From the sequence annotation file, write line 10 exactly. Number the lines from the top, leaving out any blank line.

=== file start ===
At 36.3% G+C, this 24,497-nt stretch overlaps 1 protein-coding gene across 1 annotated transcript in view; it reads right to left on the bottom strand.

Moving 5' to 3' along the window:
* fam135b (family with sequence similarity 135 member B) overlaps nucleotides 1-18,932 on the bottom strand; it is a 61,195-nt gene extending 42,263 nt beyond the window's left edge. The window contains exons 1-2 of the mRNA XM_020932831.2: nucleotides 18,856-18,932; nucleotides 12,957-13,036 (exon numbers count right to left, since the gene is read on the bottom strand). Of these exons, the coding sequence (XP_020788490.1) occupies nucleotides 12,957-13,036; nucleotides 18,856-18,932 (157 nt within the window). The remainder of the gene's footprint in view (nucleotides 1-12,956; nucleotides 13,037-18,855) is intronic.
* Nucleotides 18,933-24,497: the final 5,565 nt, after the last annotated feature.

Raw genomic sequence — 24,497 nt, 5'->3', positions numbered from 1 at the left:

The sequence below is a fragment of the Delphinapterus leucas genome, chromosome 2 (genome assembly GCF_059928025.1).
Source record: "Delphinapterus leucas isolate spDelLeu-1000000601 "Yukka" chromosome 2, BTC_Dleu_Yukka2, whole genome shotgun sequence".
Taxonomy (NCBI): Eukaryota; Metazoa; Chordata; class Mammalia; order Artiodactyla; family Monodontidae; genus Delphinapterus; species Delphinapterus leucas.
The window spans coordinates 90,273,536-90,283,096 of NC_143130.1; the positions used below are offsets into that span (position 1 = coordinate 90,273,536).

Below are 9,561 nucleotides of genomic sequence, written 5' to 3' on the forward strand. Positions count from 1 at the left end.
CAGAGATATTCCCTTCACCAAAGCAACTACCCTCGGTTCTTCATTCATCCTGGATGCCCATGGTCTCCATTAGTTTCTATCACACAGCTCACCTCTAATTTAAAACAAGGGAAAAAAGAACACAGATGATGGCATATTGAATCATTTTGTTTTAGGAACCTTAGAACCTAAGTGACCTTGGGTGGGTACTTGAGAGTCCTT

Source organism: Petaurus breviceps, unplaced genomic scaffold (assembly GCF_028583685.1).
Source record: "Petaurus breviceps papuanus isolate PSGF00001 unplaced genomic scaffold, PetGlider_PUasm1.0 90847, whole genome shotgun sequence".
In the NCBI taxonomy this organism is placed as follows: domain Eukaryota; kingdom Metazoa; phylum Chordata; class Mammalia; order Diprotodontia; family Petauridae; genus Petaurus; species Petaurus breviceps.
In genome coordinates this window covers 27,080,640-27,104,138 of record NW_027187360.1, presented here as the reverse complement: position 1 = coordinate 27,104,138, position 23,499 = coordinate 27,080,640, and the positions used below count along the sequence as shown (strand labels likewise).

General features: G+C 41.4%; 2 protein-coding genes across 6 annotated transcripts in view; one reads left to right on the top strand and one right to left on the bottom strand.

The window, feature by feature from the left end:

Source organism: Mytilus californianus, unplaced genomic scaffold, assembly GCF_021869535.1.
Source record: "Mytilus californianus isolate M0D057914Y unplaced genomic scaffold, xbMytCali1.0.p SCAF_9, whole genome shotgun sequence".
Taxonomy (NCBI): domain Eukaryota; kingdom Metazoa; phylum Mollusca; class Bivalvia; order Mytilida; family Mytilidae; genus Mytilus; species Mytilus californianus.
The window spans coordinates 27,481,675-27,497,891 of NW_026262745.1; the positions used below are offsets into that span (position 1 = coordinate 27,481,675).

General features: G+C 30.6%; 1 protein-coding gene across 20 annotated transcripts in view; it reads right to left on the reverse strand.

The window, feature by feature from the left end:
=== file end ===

Below are 9,561 nucleotides of genomic sequence, written 5' to 3' on the forward strand. Positions count from 1 at the left end.